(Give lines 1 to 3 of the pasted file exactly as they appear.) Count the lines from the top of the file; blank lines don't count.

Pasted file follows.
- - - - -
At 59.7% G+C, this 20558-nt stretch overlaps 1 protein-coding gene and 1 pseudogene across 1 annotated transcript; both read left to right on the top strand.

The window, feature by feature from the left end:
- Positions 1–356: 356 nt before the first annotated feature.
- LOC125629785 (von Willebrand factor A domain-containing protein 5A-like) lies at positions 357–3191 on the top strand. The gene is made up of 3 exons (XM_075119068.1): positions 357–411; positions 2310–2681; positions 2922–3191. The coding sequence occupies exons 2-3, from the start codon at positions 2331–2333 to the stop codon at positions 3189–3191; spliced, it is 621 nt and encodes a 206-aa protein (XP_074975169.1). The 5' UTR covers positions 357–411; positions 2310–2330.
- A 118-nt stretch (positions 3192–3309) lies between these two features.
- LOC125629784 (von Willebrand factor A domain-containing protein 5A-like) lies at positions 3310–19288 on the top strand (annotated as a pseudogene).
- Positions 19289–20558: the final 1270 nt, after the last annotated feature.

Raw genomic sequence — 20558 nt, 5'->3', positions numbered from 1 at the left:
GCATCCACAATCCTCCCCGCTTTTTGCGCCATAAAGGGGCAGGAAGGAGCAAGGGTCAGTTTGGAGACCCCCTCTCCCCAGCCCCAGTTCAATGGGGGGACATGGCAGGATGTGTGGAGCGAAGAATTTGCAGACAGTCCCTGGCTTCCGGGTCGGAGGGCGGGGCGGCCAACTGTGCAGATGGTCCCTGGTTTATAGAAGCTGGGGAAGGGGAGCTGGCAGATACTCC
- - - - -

At 59.7% G+C, this 20558-nt stretch overlaps 1 protein-coding gene and 1 pseudogene across 1 annotated transcript; both read left to right on the top strand.

The window, feature by feature from the left end:
- Positions 1–356: 356 nt before the first annotated feature.